American Military Personnel and International Law

One of my responsibilities here at ASU is to teach military history and act as an expert in response to media inquiries.  Over time I’ve changed the description of military history to encompass an approach I call “war and society,” which emphasizes issues other than strategy, the operational art,tactics, and technology, although I also address those subjects (and I address them in somewhat more detail in the Civil War and Reconstruction course).

Part of being a media contact includes admitting what you don’t know as well as what you know, and admitting what you know well as opposed to what you don’t know well.  While I have been doing work on how military commissions operated on civilian populations during and after the American Civil War (including their use during Reconstruction), I have had the opportunity (and in some cases the necessity) of delving more into the world of military law, including international law, when it comes to the conduct of military operations.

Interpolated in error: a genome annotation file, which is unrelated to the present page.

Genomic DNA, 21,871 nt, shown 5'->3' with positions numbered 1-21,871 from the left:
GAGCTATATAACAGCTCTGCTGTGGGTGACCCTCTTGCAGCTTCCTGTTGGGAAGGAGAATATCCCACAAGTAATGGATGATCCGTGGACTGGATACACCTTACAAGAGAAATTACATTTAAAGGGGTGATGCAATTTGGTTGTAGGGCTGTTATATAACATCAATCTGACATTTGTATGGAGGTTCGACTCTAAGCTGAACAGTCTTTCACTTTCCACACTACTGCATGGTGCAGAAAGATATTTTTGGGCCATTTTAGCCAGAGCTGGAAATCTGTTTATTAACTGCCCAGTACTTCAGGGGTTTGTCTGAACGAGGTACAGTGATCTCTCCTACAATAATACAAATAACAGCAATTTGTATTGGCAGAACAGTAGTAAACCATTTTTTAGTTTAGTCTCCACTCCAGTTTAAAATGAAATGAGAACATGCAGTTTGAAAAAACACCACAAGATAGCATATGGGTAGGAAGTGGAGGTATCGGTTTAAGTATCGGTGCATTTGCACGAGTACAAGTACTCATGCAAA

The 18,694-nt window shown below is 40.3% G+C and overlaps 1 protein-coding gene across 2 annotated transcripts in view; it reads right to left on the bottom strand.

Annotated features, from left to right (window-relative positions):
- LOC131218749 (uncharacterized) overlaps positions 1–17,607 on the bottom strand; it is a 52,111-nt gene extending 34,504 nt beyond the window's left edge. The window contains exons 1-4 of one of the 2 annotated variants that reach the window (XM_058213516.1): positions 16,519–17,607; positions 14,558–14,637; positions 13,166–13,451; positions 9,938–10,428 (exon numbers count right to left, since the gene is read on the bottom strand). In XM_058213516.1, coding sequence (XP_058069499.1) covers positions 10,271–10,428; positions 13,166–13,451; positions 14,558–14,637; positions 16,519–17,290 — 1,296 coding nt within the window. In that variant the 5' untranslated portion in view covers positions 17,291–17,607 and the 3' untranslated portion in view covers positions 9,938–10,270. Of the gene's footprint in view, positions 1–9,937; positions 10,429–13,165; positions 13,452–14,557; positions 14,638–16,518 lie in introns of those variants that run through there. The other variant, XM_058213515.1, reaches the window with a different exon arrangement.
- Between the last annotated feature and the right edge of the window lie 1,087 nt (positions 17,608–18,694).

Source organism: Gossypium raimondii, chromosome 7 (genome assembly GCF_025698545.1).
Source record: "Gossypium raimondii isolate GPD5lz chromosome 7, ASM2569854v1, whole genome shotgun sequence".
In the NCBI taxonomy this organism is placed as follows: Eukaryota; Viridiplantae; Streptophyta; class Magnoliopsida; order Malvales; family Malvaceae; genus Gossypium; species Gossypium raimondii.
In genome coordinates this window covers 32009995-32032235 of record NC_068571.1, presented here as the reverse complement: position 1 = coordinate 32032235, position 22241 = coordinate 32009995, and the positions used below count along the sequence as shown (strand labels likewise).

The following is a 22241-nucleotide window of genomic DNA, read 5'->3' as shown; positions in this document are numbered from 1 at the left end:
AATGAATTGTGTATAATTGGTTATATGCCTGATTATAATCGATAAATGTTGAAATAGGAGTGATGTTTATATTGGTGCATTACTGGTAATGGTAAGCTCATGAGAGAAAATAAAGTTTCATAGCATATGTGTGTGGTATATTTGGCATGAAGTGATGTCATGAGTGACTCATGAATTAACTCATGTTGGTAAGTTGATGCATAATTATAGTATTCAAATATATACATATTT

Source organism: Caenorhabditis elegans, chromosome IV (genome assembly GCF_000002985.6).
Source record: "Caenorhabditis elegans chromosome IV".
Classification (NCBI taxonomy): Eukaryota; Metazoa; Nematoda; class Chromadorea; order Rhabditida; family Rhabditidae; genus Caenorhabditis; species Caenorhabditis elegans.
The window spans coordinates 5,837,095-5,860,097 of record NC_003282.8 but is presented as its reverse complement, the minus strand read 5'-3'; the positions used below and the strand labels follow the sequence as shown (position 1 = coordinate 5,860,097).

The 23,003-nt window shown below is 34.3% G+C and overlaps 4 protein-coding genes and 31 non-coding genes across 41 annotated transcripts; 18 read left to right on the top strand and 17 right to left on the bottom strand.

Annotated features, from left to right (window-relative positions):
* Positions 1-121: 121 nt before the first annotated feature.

As part of that research, I’ve come across cases from the last fifty years in which American military personnel took actions on the battlefield that appear to have violated international law (specifically the Geneva Convention).  In many cases those individuals have been subject to court martial for violating the American implementation of the Law of Armed Conflict (for a convenient summary, see this).  However, the United States does not want its own military personnel subject to prosecution by international tribunals, and this exception arose again recently regarding Libya.

So, folks, here’s something I think worth discussing, in part because I want to learn from others.  Let me pose the questions I get.  Why aren’t American military personnel subject to international prosecution?  Is it the case that if they are subject to American military prosecution that they cannot be subject to international prosecution?  Do you think that should be the case?  How can American leaders emphasize the importance of international law in prosecuting violations of the Laws of Armed Conflict if the United States exempts its own personnel from such prosecutions by international tribunals?  How would one better explain the situation so that an interested general public would understand the issues at stake?

Welcome to my world.  Let’s see what you have to say.